We have updated our Privacy Policy to provide you a better online experience.

Tornadoes Damage AG Churches

Churches in Arkansas and Texas suffer damage from recent tornadoes.

An EF-3 tornado ripped through Dallas Sunday night causing massive damage to homes, businesses, and churches, including Primera Iglesia Asamblea de Dios. Two additional churches in Arkansas, Centro Cristiano Hispano in Siloam Springs, and Centro Cristiano de Rogers in Rogers, reported damage from what are believed to have been EF-1 tornadoes.

According to Cathy Lara, a minister and daughter of lead pastors, David and Lillie Lara, at Primera Iglesia, the sanctuary and multipurpose buildings of the church experienced heavy roof damage, water damage from rain, and structural damage caused by flying debris.

“We had concluded service and everyone had headed home by 7:30,” Cathy Lara says. “I went home to have something to eat and about 45 minutes later, my phone goes off notifying me that the church’s alarm system had been tripped.”

Lara says she didn’t realize how serious the storm was until she tried to make her way back to the church. The closer she got to the church, the greater the destruction. Cars and power lines had been tossed into the streets — the whole neighborhood had been devastated.

“We had buildings in the back of the church — one blew away, there’s nothing there,” Lara says. “Another is demolished almost completely to the ground.”

The good news for the church, which averages about 275 on Sunday mornings and is a member of the South Central Hispanic district, is that the North Texas district had already contacted Lara and was slated to set up a recovery command center in the church’s parking lot today (Oct. 22). Lara, who explains her parents were out of state on vacation when the tornado struck, says the church is currently looking for a place to hold services.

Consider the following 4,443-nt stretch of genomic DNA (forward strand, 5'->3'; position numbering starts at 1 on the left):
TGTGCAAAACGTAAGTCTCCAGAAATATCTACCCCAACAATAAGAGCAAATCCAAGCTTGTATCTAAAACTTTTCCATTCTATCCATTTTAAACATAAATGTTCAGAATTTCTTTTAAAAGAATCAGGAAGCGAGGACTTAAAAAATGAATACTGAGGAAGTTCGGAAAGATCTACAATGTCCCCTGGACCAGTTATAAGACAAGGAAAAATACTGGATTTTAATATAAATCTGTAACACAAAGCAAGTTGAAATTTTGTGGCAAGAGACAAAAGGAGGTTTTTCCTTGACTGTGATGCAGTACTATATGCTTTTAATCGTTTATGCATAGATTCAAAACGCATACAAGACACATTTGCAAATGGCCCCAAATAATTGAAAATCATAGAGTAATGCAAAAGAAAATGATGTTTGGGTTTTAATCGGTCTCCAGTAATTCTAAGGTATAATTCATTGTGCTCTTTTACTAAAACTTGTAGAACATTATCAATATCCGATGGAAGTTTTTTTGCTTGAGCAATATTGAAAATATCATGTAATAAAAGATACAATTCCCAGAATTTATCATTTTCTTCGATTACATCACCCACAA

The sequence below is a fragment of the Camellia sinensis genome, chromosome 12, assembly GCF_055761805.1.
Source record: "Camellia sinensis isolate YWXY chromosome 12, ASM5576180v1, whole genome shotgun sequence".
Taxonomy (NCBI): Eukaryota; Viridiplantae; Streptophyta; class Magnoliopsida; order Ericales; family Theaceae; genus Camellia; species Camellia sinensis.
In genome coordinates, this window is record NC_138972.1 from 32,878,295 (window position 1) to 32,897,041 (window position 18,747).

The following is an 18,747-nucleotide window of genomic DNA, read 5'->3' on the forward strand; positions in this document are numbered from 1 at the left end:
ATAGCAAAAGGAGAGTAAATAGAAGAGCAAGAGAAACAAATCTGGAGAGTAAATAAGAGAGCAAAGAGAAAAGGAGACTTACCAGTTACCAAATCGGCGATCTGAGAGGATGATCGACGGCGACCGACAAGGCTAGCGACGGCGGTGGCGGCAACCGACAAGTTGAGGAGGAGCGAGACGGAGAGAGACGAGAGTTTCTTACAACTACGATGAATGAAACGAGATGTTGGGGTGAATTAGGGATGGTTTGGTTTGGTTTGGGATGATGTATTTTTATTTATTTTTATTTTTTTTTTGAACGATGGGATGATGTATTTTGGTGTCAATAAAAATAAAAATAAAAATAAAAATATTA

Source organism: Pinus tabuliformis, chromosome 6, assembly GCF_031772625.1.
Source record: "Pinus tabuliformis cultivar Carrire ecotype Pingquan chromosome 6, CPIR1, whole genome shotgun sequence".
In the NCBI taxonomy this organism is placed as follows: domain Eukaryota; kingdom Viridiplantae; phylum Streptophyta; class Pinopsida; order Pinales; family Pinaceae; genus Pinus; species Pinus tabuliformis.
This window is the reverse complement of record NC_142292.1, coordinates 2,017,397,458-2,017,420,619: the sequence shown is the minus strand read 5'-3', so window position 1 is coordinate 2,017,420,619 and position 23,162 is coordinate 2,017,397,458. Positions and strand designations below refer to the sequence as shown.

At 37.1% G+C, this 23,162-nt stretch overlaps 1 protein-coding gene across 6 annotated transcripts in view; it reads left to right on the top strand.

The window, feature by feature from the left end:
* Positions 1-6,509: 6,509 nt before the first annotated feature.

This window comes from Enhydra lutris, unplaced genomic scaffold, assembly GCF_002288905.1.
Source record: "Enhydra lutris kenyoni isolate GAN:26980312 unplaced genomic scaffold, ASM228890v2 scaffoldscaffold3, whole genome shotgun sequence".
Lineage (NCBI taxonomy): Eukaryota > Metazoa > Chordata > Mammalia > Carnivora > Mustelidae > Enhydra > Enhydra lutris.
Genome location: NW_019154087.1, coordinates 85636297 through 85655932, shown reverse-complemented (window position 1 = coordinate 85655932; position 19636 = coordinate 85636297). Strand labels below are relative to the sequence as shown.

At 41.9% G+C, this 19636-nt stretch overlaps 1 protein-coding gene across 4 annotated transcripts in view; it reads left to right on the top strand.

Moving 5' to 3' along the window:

Pastor Oscar Franco of Centro Cristiano Hispano in Siloam Springs learned that it was an EF-1 tornado that hit the church Sunday evening.

“We had a few broken windows and water then infiltrated the sanctuary,” he says. “We also had a large 30x60 tent that was destroyed and our children’s playground was lifted into the air and thrown about 50 feet.” Franco believes that the church, which averages 100 to 120, will be able to continue to meet in its building while repairs are made.

The same storm system struck nearby Rogers. Pastor Armando Rodriquez says about one-quarter of the shingles were removed from Centro Cristiano de Rogers along with trim. He says huge trees on the property were also uprooted and toppled onto their children’s playground.

“The sound of the wind and thunder — it sound like a train coming through,” Rodriguez says of the experience. However, he believes the church, which averages about 500 in attendance, will continue to be able to hold services as cleanup and repairs are done.

Dan Van Veen

Dan Van Veen is news editor of AG News. Prior to transitioning to AG News in 2001, Van Veen served as managing editor of AG U.S. Missions American Horizon magazine for five years. He attends Central Assembly of God in Springfield, Missouri, where he and his wife, Lori, teach preschool Sunday School and 4- and 5-year-old Rainbows boys and girls on Wednesdays.